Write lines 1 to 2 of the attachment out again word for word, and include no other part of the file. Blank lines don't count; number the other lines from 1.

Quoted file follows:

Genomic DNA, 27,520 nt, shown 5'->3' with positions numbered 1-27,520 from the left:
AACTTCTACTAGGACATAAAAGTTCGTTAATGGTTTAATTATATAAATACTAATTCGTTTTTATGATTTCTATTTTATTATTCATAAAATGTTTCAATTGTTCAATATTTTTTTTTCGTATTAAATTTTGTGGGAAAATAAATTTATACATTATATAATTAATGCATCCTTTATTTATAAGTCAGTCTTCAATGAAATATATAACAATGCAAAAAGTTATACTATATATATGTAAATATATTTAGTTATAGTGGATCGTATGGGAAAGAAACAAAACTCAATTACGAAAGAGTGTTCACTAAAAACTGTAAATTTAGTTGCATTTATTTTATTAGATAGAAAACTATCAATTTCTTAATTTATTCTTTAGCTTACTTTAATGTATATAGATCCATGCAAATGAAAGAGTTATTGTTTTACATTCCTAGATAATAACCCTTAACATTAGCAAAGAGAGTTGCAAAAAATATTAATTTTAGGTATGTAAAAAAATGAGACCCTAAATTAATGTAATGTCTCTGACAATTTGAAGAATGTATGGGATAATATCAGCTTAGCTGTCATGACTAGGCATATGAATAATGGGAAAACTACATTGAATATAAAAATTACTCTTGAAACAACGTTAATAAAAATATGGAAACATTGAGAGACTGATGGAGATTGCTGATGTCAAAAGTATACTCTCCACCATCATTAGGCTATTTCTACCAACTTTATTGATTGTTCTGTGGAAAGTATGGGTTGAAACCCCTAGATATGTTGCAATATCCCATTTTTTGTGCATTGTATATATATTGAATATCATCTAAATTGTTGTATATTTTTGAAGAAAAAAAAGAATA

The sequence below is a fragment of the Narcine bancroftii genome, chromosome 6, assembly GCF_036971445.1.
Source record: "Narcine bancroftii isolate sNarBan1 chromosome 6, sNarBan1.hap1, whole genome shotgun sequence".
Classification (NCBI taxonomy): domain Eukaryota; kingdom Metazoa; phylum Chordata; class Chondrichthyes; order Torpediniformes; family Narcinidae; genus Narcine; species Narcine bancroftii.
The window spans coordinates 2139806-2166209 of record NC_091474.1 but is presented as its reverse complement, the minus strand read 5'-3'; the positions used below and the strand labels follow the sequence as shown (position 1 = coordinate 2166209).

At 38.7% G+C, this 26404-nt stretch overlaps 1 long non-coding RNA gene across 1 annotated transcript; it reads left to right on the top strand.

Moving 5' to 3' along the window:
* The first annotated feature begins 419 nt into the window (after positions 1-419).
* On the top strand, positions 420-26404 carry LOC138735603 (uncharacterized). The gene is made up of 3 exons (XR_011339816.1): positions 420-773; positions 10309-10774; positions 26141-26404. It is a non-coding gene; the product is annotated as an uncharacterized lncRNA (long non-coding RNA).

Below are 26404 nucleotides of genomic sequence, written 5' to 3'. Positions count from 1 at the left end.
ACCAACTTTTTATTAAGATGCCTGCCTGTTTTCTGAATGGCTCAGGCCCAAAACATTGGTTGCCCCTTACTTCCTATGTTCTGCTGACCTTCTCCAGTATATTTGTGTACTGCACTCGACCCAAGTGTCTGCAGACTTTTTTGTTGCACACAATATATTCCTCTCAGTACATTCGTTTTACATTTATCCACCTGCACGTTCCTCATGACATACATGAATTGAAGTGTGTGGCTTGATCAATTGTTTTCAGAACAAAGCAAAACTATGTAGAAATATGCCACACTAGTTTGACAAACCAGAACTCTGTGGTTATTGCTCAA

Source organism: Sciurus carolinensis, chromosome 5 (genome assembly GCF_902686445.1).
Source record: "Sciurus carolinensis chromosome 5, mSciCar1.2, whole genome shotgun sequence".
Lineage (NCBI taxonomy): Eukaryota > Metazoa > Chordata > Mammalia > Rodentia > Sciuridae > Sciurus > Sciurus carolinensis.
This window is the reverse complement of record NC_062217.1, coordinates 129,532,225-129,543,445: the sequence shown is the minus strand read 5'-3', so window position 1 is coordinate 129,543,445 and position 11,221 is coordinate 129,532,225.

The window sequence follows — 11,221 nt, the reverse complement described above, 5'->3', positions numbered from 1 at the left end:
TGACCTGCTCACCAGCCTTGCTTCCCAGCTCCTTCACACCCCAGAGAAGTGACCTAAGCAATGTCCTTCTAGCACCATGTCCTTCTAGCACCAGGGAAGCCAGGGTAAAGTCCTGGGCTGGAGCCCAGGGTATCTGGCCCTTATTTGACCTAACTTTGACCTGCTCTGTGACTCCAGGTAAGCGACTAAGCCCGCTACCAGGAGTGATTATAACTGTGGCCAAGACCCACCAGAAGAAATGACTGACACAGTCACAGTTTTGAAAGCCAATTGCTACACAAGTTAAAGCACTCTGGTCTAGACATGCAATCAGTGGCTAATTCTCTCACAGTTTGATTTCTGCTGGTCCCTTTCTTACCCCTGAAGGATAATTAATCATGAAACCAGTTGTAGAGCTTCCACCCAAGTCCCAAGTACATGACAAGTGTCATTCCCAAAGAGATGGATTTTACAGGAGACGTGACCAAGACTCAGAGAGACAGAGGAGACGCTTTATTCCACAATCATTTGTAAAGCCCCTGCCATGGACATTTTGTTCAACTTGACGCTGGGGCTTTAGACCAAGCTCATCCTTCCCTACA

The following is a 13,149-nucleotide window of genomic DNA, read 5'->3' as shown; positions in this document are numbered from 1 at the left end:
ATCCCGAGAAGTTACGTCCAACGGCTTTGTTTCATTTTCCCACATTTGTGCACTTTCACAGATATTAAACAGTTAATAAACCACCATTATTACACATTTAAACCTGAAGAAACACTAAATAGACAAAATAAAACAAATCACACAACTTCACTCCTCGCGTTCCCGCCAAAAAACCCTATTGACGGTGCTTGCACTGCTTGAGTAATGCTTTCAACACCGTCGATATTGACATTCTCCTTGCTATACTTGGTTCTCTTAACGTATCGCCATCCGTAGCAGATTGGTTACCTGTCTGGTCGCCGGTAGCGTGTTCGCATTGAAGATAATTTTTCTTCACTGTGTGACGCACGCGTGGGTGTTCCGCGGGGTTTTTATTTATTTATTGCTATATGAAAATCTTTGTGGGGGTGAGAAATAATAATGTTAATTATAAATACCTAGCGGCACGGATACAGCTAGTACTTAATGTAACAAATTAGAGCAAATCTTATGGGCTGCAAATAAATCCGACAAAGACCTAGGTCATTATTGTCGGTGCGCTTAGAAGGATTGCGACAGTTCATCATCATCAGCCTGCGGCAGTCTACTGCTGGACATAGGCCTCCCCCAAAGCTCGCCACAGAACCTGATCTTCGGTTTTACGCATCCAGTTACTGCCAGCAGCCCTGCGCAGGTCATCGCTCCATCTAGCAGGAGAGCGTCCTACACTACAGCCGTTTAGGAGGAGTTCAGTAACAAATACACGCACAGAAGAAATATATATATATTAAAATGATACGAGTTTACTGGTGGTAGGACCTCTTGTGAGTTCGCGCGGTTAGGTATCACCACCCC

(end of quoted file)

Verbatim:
Genomic DNA, 27,520 nt, shown 5'->3' with positions numbered 1-27,520 from the left:
AACTTCTACTAGGACATAAAAGTTCGTTAATGGTTTAATTATATAAATACTAATTCGTTTTTATGATTTCTATTTTATTATTCATAAAATGTTTCAATTGTTCAATATTTTTTTTTCGTATTAAATTTTGTGGGAAAATAAATTTATACATTATATAATTAATGCATCCTTTATTTATAAGTCAGTCTTCAATGAAATATATAACAATGCAAAAAGTTATACTATATATATGTAAATATATTTAGTTATAGTGGATCGTATGGGAAAGAAACAAAACTCAATTACGAAAGAGTGTTCACTAAAAACTGTAAATTTAGTTGCATTTATTTTATTAGATAGAAAACTATCAATTTCTTAATTTATTCTTTAGCTTACTTTAATGTATATAGATCCATGCAAATGAAAGAGTTATTGTTTTACATTCCTAGATAATAACCCTTAACATTAGCAAAGAGAGTTGCAAAAAATATTAATTTTAGGTATGTAAAAAAATGAGACCCTAAATTAATGTAATGTCTCTGACAATTTGAAGAATGTATGGGATAATATCAGCTTAGCTGTCATGACTAGGCATATGAATAATGGGAAAACTACATTGAATATAAAAATTACTCTTGAAACAACGTTAATAAAAATATGGAAACATTGAGAGACTGATGGAGATTGCTGATGTCAAAAGTATACTCTCCACCATCATTAGGCTATTTCTACCAACTTTATTGATTGTTCTGTGGAAAGTATGGGTTGAAACCCCTAGATATGTTGCAATATCCCATTTTTTGTGCATTGTATATATATTGAATATCATCTAAATTGTTGTATATTTTTGAAGAAAAAAAAGAATA